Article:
But many complaints you’ll hear about peat-free composts are based on out-of-date information, or the result of simple mistakes which are easy to avoid. So if you’ve always grown in peat-based compost and you’re hesitating to take the plunge, read on to sort the truth from the tittle-tattle. Continue reading…

How to feed your plants a healthy diet


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Just like people, plants need food.

Also like people, a good diet is the foundation for health and happiness: and that means lush, leafy growth and a satisfyingly generous harvest for you to pick at the end of the season.

Making sure your plants have ready access to all the nutrients they need isn’t always as complicated as you might think. Some gardeners will come up with mind-bendingly detailed feeding routines to follow like a military campaign through the year, drawing from an armoury of chemicals in the garden shed. I prefer simpler, more planet-friendly ways to keep my veg happy. Continue reading….

Forever food


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Just imagine a veg patch which goes on giving, year after year – no need to resow or plant up each spring, and nothing to clear away in autumn.

All that’s needed is a bit of weeding, maybe some mulch and a little protection from pests – and in return you get armfuls of produce not just this year, but next year too and for many years to come.

Perennial food plants come back again and again, usually getting a little better every year. You’re probably already familiar with some – asparagus, for example, rhubarb and artichokes (both globe and Jerusalem). Fruit trees and bushes are perennial, of course, as well as many herbs including rosemary, thyme and sage.

The big, dahlia-like tubers of frost-tender yacon are sweet enough to eat raw: dig them up to overwinter somewhere frost-free and you’ll have them for years

But there’s also a wide range of lesser-known edible perennial plants which grow perfectly happily in UK gardens and provide you with a permanent supply of day-to-day greens, roots and florets to eat – no resowing required.

Grow perennial veg and you’ll never be short of something to pick. You’ll be doing your bit for the environment, too, as you use much less compost, plastic pots, water and fertiliser when you sow once and grow for years. You’re also leaving your garden soil undisturbed, which is great for locking up carbon; it also allows the complex web of interconnected life underground to thrive, so your soil is healthier and so are your plants. continue reading….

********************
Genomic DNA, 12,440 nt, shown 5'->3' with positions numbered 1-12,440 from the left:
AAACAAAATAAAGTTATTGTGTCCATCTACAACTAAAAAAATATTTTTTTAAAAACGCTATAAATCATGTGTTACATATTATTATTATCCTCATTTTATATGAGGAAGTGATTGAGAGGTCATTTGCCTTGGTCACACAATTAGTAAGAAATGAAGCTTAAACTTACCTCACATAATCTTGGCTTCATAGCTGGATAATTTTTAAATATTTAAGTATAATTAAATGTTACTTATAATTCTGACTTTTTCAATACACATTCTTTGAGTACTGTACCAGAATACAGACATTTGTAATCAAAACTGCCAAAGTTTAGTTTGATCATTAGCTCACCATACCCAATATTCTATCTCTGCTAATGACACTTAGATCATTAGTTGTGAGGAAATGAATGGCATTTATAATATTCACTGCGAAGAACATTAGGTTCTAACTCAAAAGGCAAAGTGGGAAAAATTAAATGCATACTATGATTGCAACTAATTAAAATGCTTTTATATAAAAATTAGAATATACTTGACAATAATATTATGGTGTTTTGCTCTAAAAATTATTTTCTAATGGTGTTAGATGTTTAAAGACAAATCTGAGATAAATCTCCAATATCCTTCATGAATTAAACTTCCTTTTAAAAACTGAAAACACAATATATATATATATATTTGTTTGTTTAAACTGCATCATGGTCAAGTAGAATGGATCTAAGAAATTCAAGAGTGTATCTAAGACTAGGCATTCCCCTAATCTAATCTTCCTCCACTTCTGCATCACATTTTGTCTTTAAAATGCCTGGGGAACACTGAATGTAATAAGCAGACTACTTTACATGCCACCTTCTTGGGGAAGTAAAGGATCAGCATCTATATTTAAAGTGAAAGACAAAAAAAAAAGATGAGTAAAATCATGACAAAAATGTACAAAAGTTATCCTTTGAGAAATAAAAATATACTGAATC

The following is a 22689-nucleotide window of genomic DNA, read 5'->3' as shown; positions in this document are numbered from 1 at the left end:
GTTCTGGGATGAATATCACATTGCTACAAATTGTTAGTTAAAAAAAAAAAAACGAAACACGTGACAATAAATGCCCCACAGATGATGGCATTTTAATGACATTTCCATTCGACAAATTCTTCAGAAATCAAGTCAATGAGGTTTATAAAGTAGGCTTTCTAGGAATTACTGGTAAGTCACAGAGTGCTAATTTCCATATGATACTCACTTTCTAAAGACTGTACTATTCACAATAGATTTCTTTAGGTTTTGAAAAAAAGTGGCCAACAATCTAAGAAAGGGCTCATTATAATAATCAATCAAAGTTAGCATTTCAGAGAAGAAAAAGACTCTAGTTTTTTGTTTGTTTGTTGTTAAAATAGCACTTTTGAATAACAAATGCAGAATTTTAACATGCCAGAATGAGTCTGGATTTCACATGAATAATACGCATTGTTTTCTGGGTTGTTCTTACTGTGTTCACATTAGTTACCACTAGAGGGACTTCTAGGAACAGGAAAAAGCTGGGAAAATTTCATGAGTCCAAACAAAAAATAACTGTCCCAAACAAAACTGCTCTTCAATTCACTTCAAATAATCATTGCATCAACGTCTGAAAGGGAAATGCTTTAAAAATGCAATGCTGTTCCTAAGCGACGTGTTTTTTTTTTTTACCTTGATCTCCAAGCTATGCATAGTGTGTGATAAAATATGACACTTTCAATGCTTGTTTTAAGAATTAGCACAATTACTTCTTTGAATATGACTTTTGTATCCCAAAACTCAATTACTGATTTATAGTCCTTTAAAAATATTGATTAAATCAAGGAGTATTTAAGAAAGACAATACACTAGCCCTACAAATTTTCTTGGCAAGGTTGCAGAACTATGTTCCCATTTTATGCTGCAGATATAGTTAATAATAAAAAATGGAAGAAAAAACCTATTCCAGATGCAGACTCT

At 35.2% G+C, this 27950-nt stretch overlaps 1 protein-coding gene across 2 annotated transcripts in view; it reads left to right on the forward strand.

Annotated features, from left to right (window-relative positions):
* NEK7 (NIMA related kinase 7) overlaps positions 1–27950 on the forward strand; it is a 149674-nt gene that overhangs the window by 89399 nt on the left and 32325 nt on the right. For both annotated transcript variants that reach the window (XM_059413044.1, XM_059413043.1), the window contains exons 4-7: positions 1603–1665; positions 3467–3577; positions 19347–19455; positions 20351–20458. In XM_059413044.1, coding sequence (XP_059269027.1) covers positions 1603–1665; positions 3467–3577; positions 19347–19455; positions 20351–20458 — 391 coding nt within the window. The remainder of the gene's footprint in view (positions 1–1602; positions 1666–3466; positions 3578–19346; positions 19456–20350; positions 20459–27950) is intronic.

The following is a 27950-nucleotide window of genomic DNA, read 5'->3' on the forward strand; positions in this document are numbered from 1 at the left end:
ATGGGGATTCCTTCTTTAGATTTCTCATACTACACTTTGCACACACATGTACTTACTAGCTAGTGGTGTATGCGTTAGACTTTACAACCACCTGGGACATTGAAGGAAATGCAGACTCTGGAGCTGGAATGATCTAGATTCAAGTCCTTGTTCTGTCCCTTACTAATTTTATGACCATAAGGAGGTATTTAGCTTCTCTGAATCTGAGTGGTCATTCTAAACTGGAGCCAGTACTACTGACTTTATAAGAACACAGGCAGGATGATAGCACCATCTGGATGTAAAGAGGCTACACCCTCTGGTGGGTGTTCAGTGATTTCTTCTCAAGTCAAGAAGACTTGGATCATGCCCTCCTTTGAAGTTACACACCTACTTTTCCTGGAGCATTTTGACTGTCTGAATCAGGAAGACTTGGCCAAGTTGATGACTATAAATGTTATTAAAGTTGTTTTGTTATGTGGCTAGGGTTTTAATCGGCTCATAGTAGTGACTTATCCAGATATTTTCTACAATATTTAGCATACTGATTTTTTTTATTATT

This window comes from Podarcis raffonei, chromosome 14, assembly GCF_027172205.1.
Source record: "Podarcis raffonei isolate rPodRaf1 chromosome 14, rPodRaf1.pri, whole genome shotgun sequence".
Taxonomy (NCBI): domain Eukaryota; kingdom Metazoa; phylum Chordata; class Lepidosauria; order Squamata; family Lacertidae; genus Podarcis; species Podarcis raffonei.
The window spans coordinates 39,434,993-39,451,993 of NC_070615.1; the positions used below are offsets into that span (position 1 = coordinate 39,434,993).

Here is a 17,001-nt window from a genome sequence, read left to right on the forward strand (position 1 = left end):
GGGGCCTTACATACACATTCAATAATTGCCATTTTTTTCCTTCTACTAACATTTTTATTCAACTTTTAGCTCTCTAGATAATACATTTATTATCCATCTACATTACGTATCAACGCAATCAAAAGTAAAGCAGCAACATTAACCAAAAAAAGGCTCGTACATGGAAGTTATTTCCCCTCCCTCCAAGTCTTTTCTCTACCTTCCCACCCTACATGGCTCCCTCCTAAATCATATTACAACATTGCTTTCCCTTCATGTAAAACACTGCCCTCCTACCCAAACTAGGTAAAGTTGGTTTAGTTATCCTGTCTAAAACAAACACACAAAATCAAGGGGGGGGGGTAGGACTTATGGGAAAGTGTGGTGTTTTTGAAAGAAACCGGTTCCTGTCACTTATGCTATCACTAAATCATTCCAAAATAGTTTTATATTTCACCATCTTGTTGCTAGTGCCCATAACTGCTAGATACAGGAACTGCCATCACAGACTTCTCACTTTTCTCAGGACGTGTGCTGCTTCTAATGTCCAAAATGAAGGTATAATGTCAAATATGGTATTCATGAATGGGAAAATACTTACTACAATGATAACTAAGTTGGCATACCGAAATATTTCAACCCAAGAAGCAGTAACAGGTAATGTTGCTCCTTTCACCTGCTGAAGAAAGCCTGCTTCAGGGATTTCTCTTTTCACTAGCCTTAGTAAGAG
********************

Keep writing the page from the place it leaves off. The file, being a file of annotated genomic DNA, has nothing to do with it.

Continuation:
The October veg garden


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Life in the veg garden is taking on a definitely autumnal feel… it’s all fuzzy edges, like a woolly jumper

Harvesting this month:
French beans, carrots, the last of the courgettes and patty pan summer squash, Musquee de Provence winter squash, potatoes (maincrops to store), raspberries, curled-leaf and flat-leaf parsley, baby-leaf salads from pots outside the back door.

Sowing this month: Broad beans for overwintering, beetroot (for leaves), turnips (for leaves), spring onions, and round-rooted carrots.

This month I will be:

  • Clearing out the greenhouses
  • Pricking out greenhouse salad seedlings
  • Turning the compost
  • Mulching empty beds
  • Planting herbs and perennial vegetables
  • Juicing the last of the apples (mine and other people’s!)
  • Repairing fences

Mouse update

Remember my poor mouse-beheaded beetroot seedlings from last month?

The obvious solution was to trap the mice – and that’s certainly what I would have done before I became aware of the need for sustainability in the garden.

I don’t like killing things at the best of times: and with mice in particular they’re a really important food source for larger predators like owls, so every mouse that you trap is one removed from the wider ecosystem.

Also mouse traps are, usually, plastic, and I have vowed not to buy any new plastic for my garden (even if it’s not strictly for gardening).